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HomePhotos, Webcam, Panos & VideoPanoramas → Brielletårnet and Haugenstranda

Brielletårnet and Haugenstranda


Briel­letår­net and Hau­gen­stran­da: The wide beach Hau­gen­stran­da is stretch­ing for about 4 kilo­me­tres on the north side of Jan Mayen, a wide-open land­scape of black vol­canic sand and large amounts of drift­wood. The open land­scape, the eter­nal thun­der of the waves against the shore, the dis­tant view towards Beeren­berg in the north­east and the coastal stack Briel­letår­net near­by in the south­west alto­geth­er make for an impres­sive land­scape experience.

Now we are stand­ing on a lit­tle right that con­nects the moun­tain Kval­rossen (“the wal­rus”) with the coastal stack Briel­letår­net. Briel­letår­net is about 91 metres high and got its name (“Brielle-tow­er”) from 17th cen­tu­ry Dutch whalers as it is sup­posed to be sim­i­lar to the Catharine-tow­er in Brielle, a town in the Dutch province South Hol­land. In good weath­er, we have got the view to the peak of Beeren­berg in a dis­tance of 22 kilo­me­tres and fas­ci­nat­ing rock for­ma­tions and colours nearby.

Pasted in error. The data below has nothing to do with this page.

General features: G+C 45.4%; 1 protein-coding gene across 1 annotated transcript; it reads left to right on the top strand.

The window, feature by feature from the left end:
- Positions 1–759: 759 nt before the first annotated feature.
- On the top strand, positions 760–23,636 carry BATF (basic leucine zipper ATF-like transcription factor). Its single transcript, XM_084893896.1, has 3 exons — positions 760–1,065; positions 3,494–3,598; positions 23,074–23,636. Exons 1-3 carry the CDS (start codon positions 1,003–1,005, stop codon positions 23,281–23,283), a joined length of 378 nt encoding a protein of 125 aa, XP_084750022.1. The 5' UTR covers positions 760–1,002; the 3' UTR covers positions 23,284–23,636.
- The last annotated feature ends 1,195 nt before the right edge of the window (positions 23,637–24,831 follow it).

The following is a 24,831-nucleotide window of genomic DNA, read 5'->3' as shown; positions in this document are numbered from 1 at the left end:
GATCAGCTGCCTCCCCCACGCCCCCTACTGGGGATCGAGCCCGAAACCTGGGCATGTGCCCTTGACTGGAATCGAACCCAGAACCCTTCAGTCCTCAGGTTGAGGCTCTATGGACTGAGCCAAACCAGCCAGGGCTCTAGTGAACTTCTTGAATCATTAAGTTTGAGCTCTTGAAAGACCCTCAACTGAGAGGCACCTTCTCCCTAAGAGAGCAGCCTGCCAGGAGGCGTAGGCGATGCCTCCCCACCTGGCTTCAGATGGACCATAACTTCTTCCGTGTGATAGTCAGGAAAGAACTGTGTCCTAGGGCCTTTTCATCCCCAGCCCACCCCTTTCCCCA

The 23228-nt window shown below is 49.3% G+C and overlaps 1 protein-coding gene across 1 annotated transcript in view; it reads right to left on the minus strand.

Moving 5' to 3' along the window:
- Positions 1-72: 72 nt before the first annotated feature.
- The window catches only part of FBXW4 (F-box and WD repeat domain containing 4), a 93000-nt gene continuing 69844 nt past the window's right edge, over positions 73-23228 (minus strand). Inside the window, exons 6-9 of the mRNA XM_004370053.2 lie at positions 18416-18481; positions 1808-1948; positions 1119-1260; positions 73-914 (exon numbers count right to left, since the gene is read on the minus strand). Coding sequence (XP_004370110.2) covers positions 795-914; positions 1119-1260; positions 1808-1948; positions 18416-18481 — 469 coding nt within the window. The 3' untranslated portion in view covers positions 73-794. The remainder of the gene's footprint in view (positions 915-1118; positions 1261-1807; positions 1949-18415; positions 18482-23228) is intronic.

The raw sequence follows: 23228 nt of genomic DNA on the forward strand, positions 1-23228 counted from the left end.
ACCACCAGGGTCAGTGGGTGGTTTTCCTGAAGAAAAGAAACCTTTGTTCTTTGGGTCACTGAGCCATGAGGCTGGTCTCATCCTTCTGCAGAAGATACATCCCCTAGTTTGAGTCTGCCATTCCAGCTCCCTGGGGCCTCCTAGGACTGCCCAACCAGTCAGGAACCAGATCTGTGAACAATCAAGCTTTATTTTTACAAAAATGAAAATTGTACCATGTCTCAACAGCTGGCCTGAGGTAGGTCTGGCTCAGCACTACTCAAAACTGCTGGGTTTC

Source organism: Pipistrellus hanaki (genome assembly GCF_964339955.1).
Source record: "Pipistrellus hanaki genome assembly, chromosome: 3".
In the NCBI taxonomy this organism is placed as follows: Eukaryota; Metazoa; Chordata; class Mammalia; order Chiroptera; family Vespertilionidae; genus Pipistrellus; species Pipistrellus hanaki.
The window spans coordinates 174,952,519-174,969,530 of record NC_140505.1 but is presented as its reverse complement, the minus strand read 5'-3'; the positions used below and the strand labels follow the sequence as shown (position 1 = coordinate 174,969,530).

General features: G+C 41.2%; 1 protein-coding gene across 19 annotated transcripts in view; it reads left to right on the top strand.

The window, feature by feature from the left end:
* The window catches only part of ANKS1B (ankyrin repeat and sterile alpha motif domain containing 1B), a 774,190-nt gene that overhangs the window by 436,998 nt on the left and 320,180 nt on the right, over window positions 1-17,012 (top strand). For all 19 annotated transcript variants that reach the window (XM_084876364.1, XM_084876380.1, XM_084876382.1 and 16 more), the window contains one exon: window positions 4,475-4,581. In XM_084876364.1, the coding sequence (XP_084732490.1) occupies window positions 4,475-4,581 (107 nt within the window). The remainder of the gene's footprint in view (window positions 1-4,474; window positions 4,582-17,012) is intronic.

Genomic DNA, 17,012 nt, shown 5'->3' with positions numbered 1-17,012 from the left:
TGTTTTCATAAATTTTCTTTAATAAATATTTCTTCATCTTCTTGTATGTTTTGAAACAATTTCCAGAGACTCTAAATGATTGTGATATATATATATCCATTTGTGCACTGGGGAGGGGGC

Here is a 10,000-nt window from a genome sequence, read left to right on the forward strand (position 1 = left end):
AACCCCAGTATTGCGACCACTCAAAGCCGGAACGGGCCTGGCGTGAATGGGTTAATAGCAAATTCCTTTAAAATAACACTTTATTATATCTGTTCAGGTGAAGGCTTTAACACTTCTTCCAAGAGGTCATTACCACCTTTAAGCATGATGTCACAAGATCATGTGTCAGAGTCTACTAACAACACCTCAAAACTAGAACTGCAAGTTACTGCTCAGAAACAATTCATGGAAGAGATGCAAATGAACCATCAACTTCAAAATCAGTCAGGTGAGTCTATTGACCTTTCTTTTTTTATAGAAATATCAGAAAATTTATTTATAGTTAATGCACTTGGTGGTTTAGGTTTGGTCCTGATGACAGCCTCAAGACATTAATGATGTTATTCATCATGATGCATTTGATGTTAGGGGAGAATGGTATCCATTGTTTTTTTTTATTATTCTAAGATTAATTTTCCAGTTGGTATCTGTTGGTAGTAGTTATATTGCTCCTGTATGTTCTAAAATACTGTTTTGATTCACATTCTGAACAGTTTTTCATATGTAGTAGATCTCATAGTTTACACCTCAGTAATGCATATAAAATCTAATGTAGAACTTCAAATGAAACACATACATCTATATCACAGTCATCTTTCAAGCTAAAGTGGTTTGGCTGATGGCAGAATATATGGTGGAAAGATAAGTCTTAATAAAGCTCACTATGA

A steep descent is lead­ing down into a lit­tle name­less bay between Briel­letår­net and Kval­rossen. Sev­er­al small­er rock stacks are stand­ing here, mod­elled out of the vol­canic rocks by the heavy surf dur­ing vio­lent storms, which are not rare around Jan Mayen. The view to the sky, blue just for the dif­fer­ence, from a posi­tion between these stacks is amaz­ing and, pho­tographed with a wide-angle lense, a beau­ti­ful pho­to, even though the unbi­ased behold­er may not imme­di­ate­ly think of Jan Mayen when look­ing at it at the first glance.

Jan Mayen: Brielletårnet

Rock stacks at Briel­letår­net on Jan Mayen, pho­tographed ver­ti­cal­ly upwards with a wide angle lense.


last modification: 2021-08-01
copyright: Rolf Stange